Distribution, head whale of Bering Strait and the Okhotsk Sea as not specifically distinct, the range of the Greenland whale will be circumpolar. In the North Atlantic the southern limits of this species may be approximately indicated by a line drawn from the coast of Lapland, in latitude 70°, to the southern point of Iceland, and thence to the coast of Labrador, in latitude 55°. In Behring Sea it is but seldom seen south of latitude 55°, while in the Sea of Okhotsk it ranges about 1° further south. With regard to the northern limits of this whale, there is some degree of uncertainty. Captain Feilden is, however, of opinion that no whale could inhabit the frozen sea lying to the north of Robeson Channel, above Baffin Bay, in latitude 82° N., and that none would be found in the neighbourhood of the pole. This species undertakes annual migrations of considerable extent, always travelling northwards in summer as the ice breaks up. Captain Scammon states that " everything tends to prove that Balfena mysticetus is truly an ' ice-whale,' for among the scattered floes, or about the borders of the ice-fields or barriers is its home and feeding-ground. It is true that these animals are pursued in the open water during the summer months, but in no instance have we learned of their being captured south of where winter ice-fields are occasionally met with."

The huge size of the mouth and the enormous development of the baleen in this species is in correlation with the nature of the food, which is composed mainly of small shrimp-like crustaceans and swimming molluscs belonging to the group known as pteropods; a vast number of such minute creatures being necessary to afford sustenance to an animal of the dimensions of the Greenland whale. When feeding, these whales swim near the surface of the water, with the nostrils and a portion of the middle of the back showing above. Captain Scammon, writing about twenty years ago, says " they are often met with singly in their wanderings; at other times in pairs or triplets, and scattered over the surface of the water as far as the eye can discern from the masthead. Toward the end of the season they are seen in large numbers, crowded together. These herds are called ' gams,' and they are regarded by experienced whalemen as an indication that the whales will soon leave the ground. Their manner of respiration is to blow seven to nine times at a ' rising,' then ' turning flukes' (elevating them six to eight feet out of the water), they go down and remain twelve or fifteen minutes." Captain Gray states, however, that he has known a whale when harpooned stay under water for fifty minutes.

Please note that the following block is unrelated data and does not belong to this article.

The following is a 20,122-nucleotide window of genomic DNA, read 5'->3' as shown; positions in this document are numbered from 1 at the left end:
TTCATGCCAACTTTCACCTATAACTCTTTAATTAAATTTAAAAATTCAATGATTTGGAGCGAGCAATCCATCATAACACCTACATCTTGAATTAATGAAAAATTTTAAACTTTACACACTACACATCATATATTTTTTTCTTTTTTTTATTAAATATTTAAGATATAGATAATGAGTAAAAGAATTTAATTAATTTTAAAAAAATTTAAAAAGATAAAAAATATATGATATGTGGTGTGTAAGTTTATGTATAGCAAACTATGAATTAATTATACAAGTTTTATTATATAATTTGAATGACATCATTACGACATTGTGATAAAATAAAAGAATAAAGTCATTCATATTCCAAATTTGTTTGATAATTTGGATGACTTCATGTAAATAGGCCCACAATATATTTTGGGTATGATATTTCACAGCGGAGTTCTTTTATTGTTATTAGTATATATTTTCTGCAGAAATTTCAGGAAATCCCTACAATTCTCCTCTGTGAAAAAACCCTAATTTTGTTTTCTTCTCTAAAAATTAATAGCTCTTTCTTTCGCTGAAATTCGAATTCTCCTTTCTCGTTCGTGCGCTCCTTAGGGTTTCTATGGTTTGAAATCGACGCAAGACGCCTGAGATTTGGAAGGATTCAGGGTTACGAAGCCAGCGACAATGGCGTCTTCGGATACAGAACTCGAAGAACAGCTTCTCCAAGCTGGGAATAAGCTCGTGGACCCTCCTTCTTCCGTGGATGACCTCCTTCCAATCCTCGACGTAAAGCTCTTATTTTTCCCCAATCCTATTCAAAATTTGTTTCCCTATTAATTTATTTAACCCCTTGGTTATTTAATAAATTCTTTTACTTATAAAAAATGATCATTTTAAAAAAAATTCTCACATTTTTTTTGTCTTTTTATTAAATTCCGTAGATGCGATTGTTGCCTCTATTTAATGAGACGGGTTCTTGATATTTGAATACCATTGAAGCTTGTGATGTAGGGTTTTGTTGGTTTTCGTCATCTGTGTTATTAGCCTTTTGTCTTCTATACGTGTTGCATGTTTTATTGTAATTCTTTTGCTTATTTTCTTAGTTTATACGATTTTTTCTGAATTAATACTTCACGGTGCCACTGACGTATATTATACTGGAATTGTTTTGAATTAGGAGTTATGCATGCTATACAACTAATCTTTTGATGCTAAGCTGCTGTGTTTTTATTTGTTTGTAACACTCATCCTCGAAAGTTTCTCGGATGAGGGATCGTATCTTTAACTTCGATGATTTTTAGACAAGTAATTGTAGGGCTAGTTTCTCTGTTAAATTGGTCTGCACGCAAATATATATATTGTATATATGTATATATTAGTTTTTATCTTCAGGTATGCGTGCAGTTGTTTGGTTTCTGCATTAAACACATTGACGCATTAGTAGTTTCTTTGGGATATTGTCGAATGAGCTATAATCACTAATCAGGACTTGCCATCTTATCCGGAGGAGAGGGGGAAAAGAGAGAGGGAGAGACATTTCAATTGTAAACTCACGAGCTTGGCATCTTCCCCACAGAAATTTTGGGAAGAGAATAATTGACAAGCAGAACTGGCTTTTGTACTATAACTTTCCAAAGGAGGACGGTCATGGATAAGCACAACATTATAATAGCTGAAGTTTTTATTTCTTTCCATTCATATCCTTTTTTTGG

There is still some degree of uncertainty as to the breeding-habits of the Greenland whale. Dr. R Brown states that the pairing-season is from June to August, and that the young are bom in the following March, April, and May. Some other writers have, however, considered that the period of gestation is thirteen or fourteen months. The single offspring is believed to be suckled for about a year, during which time the baleen is gradually developed. The affection of the female parent for her young is most intense, and if she be captured there is little difficulty in securing her offspring.